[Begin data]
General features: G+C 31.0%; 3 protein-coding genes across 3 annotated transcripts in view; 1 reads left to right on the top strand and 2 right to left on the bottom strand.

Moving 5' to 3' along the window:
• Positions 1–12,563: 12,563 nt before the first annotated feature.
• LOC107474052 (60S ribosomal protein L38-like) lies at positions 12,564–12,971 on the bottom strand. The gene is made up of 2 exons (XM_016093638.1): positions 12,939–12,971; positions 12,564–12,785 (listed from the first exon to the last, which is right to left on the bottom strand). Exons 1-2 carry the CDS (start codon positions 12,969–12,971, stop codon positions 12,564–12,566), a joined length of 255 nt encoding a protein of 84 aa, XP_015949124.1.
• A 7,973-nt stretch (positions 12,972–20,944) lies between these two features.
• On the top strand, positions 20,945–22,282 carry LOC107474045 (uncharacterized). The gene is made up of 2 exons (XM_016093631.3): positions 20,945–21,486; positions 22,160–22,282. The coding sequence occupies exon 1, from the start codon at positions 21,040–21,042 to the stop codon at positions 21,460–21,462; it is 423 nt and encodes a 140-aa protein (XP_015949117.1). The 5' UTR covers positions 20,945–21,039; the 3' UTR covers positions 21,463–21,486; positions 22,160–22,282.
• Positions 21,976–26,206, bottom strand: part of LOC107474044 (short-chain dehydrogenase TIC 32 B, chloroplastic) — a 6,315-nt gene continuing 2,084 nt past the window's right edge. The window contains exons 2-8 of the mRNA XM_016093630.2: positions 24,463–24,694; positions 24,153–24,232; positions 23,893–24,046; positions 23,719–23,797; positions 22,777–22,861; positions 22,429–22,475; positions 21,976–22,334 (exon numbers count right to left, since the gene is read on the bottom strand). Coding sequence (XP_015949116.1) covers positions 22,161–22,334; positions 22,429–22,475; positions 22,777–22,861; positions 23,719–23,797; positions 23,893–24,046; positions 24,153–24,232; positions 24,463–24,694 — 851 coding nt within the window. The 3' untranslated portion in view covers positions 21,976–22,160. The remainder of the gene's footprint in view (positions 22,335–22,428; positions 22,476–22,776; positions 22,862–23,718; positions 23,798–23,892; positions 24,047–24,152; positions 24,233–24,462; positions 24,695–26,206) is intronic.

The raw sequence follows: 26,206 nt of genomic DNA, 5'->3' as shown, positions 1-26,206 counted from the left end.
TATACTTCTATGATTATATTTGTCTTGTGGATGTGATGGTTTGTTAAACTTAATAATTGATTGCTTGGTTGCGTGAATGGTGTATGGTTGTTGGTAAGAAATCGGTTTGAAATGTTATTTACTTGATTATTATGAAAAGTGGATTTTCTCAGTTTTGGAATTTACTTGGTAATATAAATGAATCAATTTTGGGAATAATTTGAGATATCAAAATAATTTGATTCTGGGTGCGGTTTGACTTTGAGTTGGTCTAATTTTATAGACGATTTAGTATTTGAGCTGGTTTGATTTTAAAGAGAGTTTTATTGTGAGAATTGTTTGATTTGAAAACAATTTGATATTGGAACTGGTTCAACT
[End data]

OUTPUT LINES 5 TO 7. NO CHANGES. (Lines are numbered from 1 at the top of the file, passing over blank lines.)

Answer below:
• A 7,973-nt stretch (positions 12,972–20,944) lies between these two features.
• On the top strand, positions 20,945–22,282 carry LOC107474045 (uncharacterized). The gene is made up of 2 exons (XM_016093631.3): positions 20,945–21,486; positions 22,160–22,282. The coding sequence occupies exon 1, from the start codon at positions 21,040–21,042 to the stop codon at positions 21,460–21,462; it is 423 nt and encodes a 140-aa protein (XP_015949117.1). The 5' UTR covers positions 20,945–21,039; the 3' UTR covers positions 21,463–21,486; positions 22,160–22,282.
• Positions 21,976–26,206, bottom strand: part of LOC107474044 (short-chain dehydrogenase TIC 32 B, chloroplastic) — a 6,315-nt gene continuing 2,084 nt past the window's right edge. The window contains exons 2-8 of the mRNA XM_016093630.2: positions 24,463–24,694; positions 24,153–24,232; positions 23,893–24,046; positions 23,719–23,797; positions 22,777–22,861; positions 22,429–22,475; positions 21,976–22,334 (exon numbers count right to left, since the gene is read on the bottom strand). Coding sequence (XP_015949116.1) covers positions 22,161–22,334; positions 22,429–22,475; positions 22,777–22,861; positions 23,719–23,797; positions 23,893–24,046; positions 24,153–24,232; positions 24,463–24,694 — 851 coding nt within the window. The 3' untranslated portion in view covers positions 21,976–22,160. The remainder of the gene's footprint in view (positions 22,335–22,428; positions 22,476–22,776; positions 22,862–23,718; positions 23,798–23,892; positions 24,047–24,152; positions 24,233–24,462; positions 24,695–26,206) is intronic.